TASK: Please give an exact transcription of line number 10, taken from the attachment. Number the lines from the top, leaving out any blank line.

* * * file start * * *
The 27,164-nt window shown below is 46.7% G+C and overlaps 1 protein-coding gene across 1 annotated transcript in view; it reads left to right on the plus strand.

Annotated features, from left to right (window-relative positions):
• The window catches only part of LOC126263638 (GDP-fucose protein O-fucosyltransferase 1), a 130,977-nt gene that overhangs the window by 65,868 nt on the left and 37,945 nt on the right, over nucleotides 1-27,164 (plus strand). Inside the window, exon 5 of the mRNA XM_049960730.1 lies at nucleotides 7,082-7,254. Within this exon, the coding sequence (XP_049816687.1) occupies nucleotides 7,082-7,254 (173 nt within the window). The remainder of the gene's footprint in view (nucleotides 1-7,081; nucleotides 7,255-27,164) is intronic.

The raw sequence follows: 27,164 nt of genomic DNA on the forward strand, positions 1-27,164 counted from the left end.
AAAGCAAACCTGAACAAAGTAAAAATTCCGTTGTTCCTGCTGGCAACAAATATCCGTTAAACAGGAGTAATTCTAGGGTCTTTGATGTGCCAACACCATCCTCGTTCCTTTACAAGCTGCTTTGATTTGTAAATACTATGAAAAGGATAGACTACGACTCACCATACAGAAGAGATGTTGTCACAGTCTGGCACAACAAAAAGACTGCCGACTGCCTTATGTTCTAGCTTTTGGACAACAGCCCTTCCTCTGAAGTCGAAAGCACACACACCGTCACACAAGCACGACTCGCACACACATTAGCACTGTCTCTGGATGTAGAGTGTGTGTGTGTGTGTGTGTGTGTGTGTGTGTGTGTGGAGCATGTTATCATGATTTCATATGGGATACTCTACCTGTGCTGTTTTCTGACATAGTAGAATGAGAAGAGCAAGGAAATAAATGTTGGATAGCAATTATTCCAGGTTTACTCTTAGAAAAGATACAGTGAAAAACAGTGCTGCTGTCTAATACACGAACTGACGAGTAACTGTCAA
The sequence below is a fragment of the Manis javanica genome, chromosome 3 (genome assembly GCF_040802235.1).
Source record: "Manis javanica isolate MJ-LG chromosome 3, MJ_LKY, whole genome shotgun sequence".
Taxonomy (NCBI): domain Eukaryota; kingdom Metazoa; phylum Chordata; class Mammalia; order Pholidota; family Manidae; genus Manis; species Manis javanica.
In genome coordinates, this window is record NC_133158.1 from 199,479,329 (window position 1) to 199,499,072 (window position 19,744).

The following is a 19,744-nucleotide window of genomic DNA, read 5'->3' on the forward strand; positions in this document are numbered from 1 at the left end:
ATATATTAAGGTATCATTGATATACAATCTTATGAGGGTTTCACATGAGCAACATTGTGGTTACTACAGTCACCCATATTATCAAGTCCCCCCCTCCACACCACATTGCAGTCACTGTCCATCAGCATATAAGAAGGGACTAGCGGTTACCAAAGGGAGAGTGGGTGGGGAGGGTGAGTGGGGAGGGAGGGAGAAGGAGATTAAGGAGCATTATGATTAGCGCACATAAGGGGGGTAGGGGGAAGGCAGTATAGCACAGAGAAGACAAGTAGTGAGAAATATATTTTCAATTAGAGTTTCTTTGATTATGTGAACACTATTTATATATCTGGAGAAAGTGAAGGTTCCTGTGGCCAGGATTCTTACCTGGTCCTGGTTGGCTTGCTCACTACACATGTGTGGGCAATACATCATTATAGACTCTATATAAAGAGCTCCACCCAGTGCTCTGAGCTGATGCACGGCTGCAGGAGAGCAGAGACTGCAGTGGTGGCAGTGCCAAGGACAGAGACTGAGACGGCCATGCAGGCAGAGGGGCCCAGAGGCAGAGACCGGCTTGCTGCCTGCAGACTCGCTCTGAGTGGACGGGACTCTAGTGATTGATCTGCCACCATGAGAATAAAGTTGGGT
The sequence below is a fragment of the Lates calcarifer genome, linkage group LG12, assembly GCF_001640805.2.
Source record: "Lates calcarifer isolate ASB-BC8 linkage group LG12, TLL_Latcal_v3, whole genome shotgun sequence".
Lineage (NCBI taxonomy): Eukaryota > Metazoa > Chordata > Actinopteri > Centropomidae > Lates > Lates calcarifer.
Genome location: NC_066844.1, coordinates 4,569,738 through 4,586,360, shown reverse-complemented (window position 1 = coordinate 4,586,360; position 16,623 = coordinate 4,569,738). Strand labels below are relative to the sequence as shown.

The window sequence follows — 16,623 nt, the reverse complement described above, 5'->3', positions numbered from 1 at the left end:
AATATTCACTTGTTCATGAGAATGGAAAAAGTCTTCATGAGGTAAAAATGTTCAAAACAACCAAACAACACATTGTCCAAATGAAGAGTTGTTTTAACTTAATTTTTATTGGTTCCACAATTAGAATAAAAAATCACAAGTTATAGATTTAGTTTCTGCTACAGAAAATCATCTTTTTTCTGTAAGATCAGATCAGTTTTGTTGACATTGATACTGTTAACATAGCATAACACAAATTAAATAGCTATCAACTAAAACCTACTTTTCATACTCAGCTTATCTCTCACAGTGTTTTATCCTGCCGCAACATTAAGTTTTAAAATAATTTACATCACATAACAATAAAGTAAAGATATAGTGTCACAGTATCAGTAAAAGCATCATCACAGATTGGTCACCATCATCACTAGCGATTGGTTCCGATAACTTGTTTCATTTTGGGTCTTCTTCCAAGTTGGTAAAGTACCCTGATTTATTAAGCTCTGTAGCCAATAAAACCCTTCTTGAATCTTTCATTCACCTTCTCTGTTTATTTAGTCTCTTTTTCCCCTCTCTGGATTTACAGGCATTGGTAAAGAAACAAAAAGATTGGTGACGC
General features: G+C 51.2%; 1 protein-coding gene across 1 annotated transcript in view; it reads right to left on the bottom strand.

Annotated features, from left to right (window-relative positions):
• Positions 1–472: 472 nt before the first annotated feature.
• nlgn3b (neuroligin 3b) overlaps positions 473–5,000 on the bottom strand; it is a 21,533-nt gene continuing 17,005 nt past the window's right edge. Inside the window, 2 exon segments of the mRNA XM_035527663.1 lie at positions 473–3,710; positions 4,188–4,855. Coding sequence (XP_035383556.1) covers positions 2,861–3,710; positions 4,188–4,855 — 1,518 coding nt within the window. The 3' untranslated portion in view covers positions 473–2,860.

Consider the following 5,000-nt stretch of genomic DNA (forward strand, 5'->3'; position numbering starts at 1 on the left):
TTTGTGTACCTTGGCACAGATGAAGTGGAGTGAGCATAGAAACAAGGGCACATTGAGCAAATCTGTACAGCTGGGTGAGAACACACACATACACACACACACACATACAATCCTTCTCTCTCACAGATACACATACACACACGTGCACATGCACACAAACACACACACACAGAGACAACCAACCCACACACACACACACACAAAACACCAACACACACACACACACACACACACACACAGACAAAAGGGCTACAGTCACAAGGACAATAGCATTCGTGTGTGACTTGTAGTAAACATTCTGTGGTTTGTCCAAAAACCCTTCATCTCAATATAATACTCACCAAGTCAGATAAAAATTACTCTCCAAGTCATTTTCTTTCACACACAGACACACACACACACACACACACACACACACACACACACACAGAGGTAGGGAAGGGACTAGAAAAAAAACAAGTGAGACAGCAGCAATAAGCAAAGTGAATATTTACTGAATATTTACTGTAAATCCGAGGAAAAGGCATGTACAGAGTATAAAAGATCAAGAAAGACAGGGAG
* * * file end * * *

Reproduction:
The following is a 19,744-nucleotide window of genomic DNA, read 5'->3' on the forward strand; positions in this document are numbered from 1 at the left end: